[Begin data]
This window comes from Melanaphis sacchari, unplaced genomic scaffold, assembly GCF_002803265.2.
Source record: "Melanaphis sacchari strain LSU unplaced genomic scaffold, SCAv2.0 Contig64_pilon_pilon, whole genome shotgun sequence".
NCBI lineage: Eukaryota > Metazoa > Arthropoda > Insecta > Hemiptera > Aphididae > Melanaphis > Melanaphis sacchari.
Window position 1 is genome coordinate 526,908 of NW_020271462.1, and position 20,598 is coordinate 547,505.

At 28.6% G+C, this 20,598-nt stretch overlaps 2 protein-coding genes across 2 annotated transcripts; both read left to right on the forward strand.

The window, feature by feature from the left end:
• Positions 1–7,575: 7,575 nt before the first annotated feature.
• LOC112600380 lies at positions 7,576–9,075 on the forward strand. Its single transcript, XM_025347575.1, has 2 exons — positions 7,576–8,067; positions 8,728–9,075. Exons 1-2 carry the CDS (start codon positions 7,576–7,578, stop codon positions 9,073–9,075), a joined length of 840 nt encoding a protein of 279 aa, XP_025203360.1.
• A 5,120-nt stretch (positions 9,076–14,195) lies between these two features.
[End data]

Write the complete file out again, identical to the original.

This window comes from Melanaphis sacchari, unplaced genomic scaffold, assembly GCF_002803265.2.
Source record: "Melanaphis sacchari strain LSU unplaced genomic scaffold, SCAv2.0 Contig64_pilon_pilon, whole genome shotgun sequence".
NCBI lineage: Eukaryota > Metazoa > Arthropoda > Insecta > Hemiptera > Aphididae > Melanaphis > Melanaphis sacchari.
Window position 1 is genome coordinate 526,908 of NW_020271462.1, and position 20,598 is coordinate 547,505.

At 28.6% G+C, this 20,598-nt stretch overlaps 2 protein-coding genes across 2 annotated transcripts; both read left to right on the forward strand.

The window, feature by feature from the left end:
• Positions 1–7,575: 7,575 nt before the first annotated feature.
• LOC112600380 lies at positions 7,576–9,075 on the forward strand. Its single transcript, XM_025347575.1, has 2 exons — positions 7,576–8,067; positions 8,728–9,075. Exons 1-2 carry the CDS (start codon positions 7,576–7,578, stop codon positions 9,073–9,075), a joined length of 840 nt encoding a protein of 279 aa, XP_025203360.1.
• A 5,120-nt stretch (positions 9,076–14,195) lies between these two features.